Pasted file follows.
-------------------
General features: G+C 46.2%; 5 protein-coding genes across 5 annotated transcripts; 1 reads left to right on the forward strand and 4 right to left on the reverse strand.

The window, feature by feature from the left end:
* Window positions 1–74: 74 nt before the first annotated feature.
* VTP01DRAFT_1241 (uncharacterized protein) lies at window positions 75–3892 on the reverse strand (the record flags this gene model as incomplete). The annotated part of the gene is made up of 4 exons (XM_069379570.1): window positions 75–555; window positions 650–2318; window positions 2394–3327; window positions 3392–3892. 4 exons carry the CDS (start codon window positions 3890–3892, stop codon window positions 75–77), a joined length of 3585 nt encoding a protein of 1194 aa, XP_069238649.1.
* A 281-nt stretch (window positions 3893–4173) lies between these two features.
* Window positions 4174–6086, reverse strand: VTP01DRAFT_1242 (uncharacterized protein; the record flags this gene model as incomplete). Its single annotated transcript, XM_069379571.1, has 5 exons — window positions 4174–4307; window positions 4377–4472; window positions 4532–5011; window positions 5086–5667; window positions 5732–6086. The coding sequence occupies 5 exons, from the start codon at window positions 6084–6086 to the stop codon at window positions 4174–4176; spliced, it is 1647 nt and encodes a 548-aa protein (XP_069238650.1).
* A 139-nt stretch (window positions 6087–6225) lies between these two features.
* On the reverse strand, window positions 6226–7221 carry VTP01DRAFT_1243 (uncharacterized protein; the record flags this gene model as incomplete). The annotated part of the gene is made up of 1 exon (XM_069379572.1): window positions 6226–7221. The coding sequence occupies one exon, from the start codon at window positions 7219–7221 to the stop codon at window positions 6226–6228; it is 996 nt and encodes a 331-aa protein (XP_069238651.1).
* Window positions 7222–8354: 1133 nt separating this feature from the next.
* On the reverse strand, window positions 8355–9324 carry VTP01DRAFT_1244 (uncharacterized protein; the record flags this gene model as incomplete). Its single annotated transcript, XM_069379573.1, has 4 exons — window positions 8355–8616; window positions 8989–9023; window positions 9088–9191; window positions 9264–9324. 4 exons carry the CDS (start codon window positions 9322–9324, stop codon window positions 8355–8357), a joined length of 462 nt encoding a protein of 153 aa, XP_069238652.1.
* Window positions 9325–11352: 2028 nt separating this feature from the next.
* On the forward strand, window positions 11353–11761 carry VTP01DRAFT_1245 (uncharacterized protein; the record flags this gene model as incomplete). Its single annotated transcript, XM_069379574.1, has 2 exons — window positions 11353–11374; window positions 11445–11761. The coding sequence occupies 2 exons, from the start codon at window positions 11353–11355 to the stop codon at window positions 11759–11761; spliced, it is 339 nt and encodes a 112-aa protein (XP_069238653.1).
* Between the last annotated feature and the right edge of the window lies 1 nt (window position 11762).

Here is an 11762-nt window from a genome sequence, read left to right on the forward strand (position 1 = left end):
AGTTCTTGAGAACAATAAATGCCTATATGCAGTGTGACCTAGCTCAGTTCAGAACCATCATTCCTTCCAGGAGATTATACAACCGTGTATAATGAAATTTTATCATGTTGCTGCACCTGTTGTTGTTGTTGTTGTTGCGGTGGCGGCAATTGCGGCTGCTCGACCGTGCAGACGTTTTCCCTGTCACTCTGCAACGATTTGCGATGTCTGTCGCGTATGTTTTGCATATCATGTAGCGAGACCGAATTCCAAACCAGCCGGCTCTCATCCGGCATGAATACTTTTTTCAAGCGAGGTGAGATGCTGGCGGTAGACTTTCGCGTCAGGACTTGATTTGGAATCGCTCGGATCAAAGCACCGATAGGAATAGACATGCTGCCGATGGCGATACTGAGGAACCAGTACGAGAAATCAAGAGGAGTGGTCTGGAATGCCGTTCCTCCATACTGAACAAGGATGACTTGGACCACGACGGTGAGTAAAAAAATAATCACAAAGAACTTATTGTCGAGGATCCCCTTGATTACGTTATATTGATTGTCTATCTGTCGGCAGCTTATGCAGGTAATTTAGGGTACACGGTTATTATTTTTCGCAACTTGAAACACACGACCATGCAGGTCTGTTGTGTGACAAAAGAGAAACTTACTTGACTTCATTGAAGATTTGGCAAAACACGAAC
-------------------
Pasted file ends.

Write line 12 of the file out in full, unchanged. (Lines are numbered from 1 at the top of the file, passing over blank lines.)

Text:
* On the forward strand, window positions 11353–11761 carry VTP01DRAFT_1245 (uncharacterized protein; the record flags this gene model as incomplete). Its single annotated transcript, XM_069379574.1, has 2 exons — window positions 11353–11374; window positions 11445–11761. The coding sequence occupies 2 exons, from the start codon at window positions 11353–11355 to the stop codon at window positions 11759–11761; spliced, it is 339 nt and encodes a 112-aa protein (XP_069238653.1).